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  22. Well, To continue the morbidity: Or, to quote Christopher Hitchens, "We all know what's coming." It's just a little tap on the shoulder with a voice saying, "The party will continue, but you have to go now and you will never return." That being said, not sure the tap will work with Aaron Rodgers.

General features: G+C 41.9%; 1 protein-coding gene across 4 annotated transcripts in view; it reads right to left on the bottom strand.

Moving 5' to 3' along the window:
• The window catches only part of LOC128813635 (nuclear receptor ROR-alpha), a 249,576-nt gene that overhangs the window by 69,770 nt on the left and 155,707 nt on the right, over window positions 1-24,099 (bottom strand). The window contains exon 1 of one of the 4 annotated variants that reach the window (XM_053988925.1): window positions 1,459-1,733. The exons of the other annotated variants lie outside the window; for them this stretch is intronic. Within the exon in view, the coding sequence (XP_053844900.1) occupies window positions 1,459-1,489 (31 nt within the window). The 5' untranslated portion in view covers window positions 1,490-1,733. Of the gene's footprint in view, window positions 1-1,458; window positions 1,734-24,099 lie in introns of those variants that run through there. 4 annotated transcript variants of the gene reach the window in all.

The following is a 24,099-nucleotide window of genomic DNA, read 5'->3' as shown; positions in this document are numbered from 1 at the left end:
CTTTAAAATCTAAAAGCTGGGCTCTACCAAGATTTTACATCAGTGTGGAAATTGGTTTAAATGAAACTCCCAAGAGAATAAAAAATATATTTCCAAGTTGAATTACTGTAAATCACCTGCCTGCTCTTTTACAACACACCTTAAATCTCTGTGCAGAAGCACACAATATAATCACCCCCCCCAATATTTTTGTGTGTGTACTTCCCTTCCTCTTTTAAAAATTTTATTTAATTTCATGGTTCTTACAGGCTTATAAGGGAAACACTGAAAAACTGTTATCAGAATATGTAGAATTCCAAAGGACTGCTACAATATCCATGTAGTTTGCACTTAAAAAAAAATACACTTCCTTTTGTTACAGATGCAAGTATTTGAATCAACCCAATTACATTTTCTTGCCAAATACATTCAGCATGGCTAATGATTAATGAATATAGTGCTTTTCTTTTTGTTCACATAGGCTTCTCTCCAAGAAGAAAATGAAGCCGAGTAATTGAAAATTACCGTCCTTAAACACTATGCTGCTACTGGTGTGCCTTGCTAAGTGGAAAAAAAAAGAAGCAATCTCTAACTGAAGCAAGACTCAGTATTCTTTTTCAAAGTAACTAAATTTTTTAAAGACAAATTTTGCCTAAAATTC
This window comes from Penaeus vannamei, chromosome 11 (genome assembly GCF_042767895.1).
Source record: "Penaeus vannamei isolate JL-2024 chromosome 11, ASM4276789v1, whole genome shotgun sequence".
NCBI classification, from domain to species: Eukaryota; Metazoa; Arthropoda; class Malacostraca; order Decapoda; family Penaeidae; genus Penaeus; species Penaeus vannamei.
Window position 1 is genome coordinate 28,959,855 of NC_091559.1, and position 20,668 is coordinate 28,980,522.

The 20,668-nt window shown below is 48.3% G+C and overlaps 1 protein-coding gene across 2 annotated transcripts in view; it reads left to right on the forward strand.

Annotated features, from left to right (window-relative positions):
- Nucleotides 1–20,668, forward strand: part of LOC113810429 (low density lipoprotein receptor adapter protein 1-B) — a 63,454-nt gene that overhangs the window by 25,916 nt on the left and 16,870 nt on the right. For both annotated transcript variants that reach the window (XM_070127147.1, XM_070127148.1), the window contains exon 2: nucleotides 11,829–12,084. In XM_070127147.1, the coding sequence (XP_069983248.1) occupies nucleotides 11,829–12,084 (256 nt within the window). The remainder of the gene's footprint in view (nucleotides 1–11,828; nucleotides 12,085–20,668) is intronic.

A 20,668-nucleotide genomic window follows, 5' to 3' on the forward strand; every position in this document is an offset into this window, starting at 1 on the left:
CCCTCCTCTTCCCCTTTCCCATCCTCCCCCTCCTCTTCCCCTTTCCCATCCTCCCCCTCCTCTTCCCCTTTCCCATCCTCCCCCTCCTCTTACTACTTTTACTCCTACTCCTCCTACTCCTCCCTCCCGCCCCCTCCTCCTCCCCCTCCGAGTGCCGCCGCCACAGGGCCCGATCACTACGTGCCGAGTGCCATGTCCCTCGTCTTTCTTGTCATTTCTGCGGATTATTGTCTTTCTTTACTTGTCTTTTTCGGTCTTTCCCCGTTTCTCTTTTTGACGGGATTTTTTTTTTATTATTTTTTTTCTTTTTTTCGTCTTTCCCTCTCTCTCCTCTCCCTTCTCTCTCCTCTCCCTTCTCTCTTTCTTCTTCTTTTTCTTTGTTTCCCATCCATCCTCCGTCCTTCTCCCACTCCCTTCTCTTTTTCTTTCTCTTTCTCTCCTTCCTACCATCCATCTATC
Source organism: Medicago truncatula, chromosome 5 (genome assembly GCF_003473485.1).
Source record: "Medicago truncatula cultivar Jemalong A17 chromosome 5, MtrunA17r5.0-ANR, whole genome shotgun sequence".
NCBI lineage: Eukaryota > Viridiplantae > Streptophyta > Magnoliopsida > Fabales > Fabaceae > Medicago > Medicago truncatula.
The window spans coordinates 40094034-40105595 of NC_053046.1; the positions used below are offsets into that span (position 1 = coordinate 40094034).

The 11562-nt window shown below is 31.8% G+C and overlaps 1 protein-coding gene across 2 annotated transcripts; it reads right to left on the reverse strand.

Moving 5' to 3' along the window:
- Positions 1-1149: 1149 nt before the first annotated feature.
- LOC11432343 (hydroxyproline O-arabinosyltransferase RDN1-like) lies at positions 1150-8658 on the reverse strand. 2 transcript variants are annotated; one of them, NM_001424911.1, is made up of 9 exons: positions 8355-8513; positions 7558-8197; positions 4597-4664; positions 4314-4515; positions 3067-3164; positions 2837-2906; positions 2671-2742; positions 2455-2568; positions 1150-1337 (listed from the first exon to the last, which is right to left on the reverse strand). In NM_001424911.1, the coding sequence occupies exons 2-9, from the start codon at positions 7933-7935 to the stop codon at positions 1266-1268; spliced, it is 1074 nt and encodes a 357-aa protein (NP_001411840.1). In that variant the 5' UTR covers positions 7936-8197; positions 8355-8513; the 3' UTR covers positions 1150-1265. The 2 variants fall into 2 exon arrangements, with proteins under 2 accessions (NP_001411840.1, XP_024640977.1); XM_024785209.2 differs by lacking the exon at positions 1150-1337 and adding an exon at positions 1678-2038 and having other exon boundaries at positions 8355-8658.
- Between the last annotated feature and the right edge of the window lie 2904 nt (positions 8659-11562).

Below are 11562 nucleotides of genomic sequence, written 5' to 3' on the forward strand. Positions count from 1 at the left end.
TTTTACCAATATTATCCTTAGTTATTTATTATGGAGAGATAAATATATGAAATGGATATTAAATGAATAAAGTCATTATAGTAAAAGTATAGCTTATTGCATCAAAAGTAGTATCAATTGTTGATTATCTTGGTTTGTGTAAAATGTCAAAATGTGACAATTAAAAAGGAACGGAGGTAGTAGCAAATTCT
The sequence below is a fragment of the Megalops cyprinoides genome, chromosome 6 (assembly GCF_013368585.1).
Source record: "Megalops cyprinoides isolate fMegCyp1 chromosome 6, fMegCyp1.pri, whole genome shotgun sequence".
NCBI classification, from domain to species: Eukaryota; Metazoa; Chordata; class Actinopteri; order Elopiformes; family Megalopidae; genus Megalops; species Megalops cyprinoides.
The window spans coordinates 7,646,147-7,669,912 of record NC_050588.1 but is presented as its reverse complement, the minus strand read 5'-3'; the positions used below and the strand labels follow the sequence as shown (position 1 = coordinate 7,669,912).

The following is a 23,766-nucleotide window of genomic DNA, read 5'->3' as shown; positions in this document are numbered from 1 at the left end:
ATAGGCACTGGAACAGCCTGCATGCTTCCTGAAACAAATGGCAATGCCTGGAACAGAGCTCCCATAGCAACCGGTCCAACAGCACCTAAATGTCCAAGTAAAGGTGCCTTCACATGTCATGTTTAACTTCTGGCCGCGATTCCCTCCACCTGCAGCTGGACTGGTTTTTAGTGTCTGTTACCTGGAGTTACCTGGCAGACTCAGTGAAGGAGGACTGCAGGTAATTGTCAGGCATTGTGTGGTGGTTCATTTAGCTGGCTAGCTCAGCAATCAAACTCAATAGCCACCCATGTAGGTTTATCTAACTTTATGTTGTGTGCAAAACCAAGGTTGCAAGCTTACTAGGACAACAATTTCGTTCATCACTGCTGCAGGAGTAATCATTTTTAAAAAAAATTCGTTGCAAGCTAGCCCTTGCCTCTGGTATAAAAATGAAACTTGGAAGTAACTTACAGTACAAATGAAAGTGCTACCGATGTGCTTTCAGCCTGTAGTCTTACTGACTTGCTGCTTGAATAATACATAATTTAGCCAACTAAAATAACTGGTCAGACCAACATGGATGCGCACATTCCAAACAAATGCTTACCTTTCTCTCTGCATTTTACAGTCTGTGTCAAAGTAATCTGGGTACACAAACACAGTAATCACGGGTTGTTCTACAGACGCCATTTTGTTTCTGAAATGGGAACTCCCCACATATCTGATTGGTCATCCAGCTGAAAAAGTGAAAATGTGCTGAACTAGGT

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  23. MooneyNate

    IMG-2370.JPG

    From the album My 65 C Model

    Cockpit with 430